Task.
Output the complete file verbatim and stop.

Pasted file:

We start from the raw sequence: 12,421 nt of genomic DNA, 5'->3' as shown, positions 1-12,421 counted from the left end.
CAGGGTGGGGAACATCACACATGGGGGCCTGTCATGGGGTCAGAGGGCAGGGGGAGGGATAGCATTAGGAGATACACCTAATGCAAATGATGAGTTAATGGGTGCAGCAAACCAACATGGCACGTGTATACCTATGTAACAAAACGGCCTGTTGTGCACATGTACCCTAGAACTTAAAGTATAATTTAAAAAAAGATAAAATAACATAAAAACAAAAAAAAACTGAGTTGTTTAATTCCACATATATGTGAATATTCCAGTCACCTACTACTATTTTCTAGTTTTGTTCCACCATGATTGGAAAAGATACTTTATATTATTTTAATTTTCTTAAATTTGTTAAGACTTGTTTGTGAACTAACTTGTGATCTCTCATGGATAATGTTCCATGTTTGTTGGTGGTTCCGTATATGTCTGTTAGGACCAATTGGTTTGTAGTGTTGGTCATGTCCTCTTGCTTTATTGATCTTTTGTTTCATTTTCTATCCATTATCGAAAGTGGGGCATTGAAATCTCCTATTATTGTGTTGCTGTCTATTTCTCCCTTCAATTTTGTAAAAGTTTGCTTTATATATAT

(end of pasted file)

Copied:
We start from the raw sequence: 12,421 nt of genomic DNA, 5'->3' as shown, positions 1-12,421 counted from the left end.
CAGGGTGGGGAACATCACACATGGGGGCCTGTCATGGGGTCAGAGGGCAGGGGGAGGGATAGCATTAGGAGATACACCTAATGCAAATGATGAGTTAATGGGTGCAGCAAACCAACATGGCACGTGTATACCTATGTAACAAAACGGCCTGTTGTGCACATGTACCCTAGAACTTAAAGTATAATTTAAAAAAAGATAAAATAACATAAAAACAAAAAAAAACTGAGTTGTTTAATTCCACATATATGTGAATATTCCAGTCACCTACTACTATTTTCTAGTTTTGTTCCACCATGATTGGAAAAGATACTTTATATTATTTTAATTTTCTTAAATTTGTTAAGACTTGTTTGTGAACTAACTTGTGATCTCTCATGGATAATGTTCCATGTTTGTTGGTGGTTCCGTATATGTCTGTTAGGACCAATTGGTTTGTAGTGTTGGTCATGTCCTCTTGCTTTATTGATCTTTTGTTTCATTTTCTATCCATTATCGAAAGTGGGGCATTGAAATCTCCTATTATTGTGTTGCTGTCTATTTCTCCCTTCAATTTTGTAAAAGTTTGCTTTATATATAT